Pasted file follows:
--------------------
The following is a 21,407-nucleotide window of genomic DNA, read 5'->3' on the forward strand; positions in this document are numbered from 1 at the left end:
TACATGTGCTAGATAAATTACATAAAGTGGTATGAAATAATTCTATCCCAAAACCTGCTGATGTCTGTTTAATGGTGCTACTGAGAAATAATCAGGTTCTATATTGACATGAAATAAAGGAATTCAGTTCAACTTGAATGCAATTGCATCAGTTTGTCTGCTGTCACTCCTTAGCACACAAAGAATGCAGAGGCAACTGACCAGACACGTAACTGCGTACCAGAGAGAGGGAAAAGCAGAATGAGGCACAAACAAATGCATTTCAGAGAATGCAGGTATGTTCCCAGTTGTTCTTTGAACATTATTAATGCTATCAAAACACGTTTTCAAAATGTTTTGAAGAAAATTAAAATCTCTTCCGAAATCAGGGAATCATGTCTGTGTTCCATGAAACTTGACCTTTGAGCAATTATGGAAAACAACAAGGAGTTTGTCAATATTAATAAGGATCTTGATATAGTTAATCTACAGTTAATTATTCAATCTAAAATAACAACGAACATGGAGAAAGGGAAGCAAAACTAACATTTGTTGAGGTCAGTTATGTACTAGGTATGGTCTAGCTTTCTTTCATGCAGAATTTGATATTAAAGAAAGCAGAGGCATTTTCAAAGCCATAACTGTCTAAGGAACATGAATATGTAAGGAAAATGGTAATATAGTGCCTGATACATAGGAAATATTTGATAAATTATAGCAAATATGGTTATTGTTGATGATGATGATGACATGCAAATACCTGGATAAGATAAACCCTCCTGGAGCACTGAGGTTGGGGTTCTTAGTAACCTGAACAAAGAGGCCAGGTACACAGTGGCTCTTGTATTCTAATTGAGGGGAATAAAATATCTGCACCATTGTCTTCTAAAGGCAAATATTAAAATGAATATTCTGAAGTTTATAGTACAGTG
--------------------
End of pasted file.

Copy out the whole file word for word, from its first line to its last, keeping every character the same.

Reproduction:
The following is a 21,407-nucleotide window of genomic DNA, read 5'->3' on the forward strand; positions in this document are numbered from 1 at the left end:
TACATGTGCTAGATAAATTACATAAAGTGGTATGAAATAATTCTATCCCAAAACCTGCTGATGTCTGTTTAATGGTGCTACTGAGAAATAATCAGGTTCTATATTGACATGAAATAAAGGAATTCAGTTCAACTTGAATGCAATTGCATCAGTTTGTCTGCTGTCACTCCTTAGCACACAAAGAATGCAGAGGCAACTGACCAGACACGTAACTGCGTACCAGAGAGAGGGAAAAGCAGAATGAGGCACAAACAAATGCATTTCAGAGAATGCAGGTATGTTCCCAGTTGTTCTTTGAACATTATTAATGCTATCAAAACACGTTTTCAAAATGTTTTGAAGAAAATTAAAATCTCTTCCGAAATCAGGGAATCATGTCTGTGTTCCATGAAACTTGACCTTTGAGCAATTATGGAAAACAACAAGGAGTTTGTCAATATTAATAAGGATCTTGATATAGTTAATCTACAGTTAATTATTCAATCTAAAATAACAACGAACATGGAGAAAGGGAAGCAAAACTAACATTTGTTGAGGTCAGTTATGTACTAGGTATGGTCTAGCTTTCTTTCATGCAGAATTTGATATTAAAGAAAGCAGAGGCATTTTCAAAGCCATAACTGTCTAAGGAACATGAATATGTAAGGAAAATGGTAATATAGTGCCTGATACATAGGAAATATTTGATAAATTATAGCAAATATGGTTATTGTTGATGATGATGATGACATGCAAATACCTGGATAAGATAAACCCTCCTGGAGCACTGAGGTTGGGGTTCTTAGTAACCTGAACAAAGAGGCCAGGTACACAGTGGCTCTTGTATTCTAATTGAGGGGAATAAAATATCTGCACCATTGTCTTCTAAAGGCAAATATTAAAATGAATATTCTGAAGTTTATAGTACAGTG